Netflix is in the rare position of floundering a bit right now, financially speaking. And some of you freeloaders who poke fun at other people’s Netflix account passwords are partly to blame.
The problem here is that Netflix may have finally hit a ceiling on the rocket of a growth trajectory it’s been on for years. After more than a decade, the streamer is finally reporting a quarterly subscriber loss for the first time. And in the next quarter, he expects the exodus of subscribers to be even greater. That’s why Netflix is now telegraphing, to anyone who needs to hear this, that it’s ready to clamp down on cheaters.
Plus: the numbers on this matter are far more important than you might think.
How many people share Netflix accounts?
Netflix said in its latest quarterly letter to shareholders this week that in addition to its 222 million paid subscribers, “we estimate Netflix is shared with over 100 million additional households.” Including more than 30 million in the US-Canadian Netflix market.
That’s a staggering number of people who have been allowed to get away with streaming stranger things and Bridgerton for free, using someone else’s Netflix account, all this time. Meanwhile, data from a new study (via Time2Play) breaks down the numbers even further here.
- The average follower who shares their the password does so with 2.3 people living outside their household.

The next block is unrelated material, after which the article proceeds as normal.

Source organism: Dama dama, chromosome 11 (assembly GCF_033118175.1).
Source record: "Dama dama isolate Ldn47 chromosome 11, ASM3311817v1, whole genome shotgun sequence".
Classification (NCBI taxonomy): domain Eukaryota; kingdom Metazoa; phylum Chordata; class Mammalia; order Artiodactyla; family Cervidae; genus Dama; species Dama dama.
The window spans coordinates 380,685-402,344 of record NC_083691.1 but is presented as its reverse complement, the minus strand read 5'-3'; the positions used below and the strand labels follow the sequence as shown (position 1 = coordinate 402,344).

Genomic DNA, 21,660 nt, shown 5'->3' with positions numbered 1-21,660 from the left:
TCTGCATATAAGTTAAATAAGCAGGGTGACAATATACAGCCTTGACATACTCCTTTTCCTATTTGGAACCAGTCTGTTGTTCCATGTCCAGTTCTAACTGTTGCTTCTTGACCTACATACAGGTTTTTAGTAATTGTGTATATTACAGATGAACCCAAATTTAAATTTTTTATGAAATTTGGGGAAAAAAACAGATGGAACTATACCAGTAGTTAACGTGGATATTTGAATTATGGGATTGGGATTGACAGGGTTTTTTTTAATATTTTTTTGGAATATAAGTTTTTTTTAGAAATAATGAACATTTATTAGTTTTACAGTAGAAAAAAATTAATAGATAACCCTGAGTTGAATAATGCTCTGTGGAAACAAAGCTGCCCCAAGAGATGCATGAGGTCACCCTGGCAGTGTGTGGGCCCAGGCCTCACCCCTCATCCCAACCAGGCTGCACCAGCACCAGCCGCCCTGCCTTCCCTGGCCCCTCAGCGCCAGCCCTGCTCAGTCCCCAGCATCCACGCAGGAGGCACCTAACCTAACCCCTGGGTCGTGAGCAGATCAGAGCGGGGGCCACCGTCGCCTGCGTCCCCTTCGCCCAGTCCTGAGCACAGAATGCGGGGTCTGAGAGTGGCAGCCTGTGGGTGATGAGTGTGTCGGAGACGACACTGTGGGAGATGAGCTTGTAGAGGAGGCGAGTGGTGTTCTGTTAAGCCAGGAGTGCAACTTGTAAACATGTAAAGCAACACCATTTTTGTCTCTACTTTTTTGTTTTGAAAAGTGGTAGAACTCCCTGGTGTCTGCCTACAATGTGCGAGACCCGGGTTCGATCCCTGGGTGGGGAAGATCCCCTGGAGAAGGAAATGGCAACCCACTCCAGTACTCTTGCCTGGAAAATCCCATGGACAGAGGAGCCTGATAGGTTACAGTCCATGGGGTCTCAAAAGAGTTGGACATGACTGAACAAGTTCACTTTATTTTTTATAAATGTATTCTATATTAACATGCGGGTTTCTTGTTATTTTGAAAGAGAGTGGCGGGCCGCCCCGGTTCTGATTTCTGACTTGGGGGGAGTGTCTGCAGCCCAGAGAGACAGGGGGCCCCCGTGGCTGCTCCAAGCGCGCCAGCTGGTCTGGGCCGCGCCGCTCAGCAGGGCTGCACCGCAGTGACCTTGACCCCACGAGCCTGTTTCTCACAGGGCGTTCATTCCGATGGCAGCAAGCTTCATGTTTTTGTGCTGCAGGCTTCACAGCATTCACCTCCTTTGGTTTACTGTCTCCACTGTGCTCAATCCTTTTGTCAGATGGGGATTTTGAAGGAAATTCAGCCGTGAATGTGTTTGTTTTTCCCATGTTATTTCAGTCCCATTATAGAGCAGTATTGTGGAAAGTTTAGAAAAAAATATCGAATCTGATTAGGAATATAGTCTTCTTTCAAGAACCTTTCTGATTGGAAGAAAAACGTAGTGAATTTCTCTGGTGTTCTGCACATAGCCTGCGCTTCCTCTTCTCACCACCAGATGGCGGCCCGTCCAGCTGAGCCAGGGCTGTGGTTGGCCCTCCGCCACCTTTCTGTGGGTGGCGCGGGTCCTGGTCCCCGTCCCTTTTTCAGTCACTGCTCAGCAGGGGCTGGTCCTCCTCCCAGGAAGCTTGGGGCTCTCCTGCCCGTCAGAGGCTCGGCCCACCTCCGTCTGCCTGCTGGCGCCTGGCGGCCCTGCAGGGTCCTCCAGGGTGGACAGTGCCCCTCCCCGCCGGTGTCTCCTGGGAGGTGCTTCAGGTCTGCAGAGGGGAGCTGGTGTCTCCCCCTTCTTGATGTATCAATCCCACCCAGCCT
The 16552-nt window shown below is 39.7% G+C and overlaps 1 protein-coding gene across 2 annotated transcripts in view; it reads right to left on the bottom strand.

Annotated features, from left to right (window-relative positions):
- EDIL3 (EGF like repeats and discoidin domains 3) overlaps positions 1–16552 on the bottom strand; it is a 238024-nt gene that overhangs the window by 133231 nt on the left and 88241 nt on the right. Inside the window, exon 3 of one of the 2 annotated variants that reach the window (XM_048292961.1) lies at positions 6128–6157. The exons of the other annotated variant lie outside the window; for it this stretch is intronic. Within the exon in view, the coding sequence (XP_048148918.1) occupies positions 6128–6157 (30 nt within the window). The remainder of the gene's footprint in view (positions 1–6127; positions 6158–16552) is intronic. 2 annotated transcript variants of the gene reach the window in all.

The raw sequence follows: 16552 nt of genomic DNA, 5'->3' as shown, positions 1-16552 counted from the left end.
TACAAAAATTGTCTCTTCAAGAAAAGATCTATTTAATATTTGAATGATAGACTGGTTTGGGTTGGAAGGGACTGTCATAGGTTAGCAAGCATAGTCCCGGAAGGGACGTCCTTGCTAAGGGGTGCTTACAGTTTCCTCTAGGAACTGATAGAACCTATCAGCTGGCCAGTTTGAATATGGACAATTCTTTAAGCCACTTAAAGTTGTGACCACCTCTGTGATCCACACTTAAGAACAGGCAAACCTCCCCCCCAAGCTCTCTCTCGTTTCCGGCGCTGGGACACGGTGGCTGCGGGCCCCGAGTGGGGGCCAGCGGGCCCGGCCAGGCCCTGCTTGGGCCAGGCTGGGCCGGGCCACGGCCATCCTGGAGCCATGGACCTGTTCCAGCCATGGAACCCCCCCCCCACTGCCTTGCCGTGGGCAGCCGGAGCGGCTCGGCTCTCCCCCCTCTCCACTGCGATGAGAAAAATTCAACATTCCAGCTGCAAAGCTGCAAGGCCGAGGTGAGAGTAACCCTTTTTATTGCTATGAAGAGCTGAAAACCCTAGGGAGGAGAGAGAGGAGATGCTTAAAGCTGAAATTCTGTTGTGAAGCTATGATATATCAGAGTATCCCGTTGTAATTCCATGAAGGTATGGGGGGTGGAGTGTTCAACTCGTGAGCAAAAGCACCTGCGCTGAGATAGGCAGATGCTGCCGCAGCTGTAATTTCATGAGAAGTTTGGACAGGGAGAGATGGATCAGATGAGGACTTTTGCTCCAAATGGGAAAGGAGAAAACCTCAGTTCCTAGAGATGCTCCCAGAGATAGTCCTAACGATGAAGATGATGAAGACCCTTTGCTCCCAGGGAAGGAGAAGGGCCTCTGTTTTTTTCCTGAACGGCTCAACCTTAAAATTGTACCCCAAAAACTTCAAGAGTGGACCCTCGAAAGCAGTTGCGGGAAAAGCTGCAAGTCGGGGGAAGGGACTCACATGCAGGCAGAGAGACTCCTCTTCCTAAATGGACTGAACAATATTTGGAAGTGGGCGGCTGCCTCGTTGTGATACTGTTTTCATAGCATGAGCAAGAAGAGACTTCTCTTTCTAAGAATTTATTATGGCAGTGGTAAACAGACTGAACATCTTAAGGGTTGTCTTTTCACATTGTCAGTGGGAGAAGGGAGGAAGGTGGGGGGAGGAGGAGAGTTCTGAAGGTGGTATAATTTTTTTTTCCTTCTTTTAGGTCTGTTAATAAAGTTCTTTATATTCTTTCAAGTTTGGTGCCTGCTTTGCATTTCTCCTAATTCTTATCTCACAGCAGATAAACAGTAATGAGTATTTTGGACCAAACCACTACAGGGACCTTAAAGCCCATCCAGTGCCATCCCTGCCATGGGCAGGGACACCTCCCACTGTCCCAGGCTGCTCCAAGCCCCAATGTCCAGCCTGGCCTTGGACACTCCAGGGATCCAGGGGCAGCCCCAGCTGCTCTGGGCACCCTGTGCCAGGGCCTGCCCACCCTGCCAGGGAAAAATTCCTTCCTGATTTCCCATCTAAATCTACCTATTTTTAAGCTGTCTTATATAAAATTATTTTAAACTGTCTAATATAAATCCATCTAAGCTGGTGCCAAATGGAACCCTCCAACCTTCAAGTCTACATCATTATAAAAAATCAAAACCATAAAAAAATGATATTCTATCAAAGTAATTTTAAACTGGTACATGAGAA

- 79% of those who use someone else the password say they won’t have their own account if Netflix ends the password share.
- 28.8% of Netflix watchers also report using illegal sources for some of their viewing.
What happens now?
Social media users, meanwhile, are having fun creating memes and viral posts that ridicule Netflix. Specifically, the posts suggest that cracking down on password sharing ignores even bigger issues.
From Netflix’s perspective, the company believes it’s fair to ask subscribers “to pay a little more to share the service outside of their homes,” Netflix Chief Product Officer Greg Peters said in an interview. video with JP Morgan analyst Doug Anmuth.
As an example, Peters mentioned a hypothetical subscriber sharing their Netflix account with a sibling in another state. The idea is to ask that person to pay a little extra to do it. “We’re trying to find a balanced approach here, a consumer-centric approach,” he said.
The important thing to know here is that Netflix has an eye on how to tackle freeloaders in a way that doesn’t exacerbate subscriber losses. But that also forces people in markets like the United States to pay what they owe.
“I think we’re going to spend about a year iterating and then rolling out all of that to get this solution launched globally, including in markets like the United States,” Peters said.
More Netflix coverage: For more Netflix news, check out our coverage of the latest new Netflix movies and series to watch.